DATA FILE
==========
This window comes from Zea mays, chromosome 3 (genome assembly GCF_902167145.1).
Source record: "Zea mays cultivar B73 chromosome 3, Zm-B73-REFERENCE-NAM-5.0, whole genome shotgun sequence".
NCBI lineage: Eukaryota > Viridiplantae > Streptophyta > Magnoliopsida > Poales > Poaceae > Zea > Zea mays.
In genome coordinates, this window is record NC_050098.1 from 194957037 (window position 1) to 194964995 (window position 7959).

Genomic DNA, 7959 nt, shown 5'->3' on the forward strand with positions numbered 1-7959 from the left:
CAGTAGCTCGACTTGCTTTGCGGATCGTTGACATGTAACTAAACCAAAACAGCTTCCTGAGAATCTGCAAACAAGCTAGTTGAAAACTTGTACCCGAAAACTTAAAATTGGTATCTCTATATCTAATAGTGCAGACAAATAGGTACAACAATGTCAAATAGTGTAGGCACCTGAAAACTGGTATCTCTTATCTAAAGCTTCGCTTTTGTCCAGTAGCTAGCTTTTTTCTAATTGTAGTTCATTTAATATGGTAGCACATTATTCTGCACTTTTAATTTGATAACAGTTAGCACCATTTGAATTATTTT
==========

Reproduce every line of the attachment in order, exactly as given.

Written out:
This window comes from Zea mays, chromosome 3 (genome assembly GCF_902167145.1).
Source record: "Zea mays cultivar B73 chromosome 3, Zm-B73-REFERENCE-NAM-5.0, whole genome shotgun sequence".
NCBI lineage: Eukaryota > Viridiplantae > Streptophyta > Magnoliopsida > Poales > Poaceae > Zea > Zea mays.
In genome coordinates, this window is record NC_050098.1 from 194957037 (window position 1) to 194964995 (window position 7959).

Genomic DNA, 7959 nt, shown 5'->3' on the forward strand with positions numbered 1-7959 from the left:
CAGTAGCTCGACTTGCTTTGCGGATCGTTGACATGTAACTAAACCAAAACAGCTTCCTGAGAATCTGCAAACAAGCTAGTTGAAAACTTGTACCCGAAAACTTAAAATTGGTATCTCTATATCTAATAGTGCAGACAAATAGGTACAACAATGTCAAATAGTGTAGGCACCTGAAAACTGGTATCTCTTATCTAAAGCTTCGCTTTTGTCCAGTAGCTAGCTTTTTTCTAATTGTAGTTCATTTAATATGGTAGCACATTATTCTGCACTTTTAATTTGATAACAGTTAGCACCATTTGAATTATTTT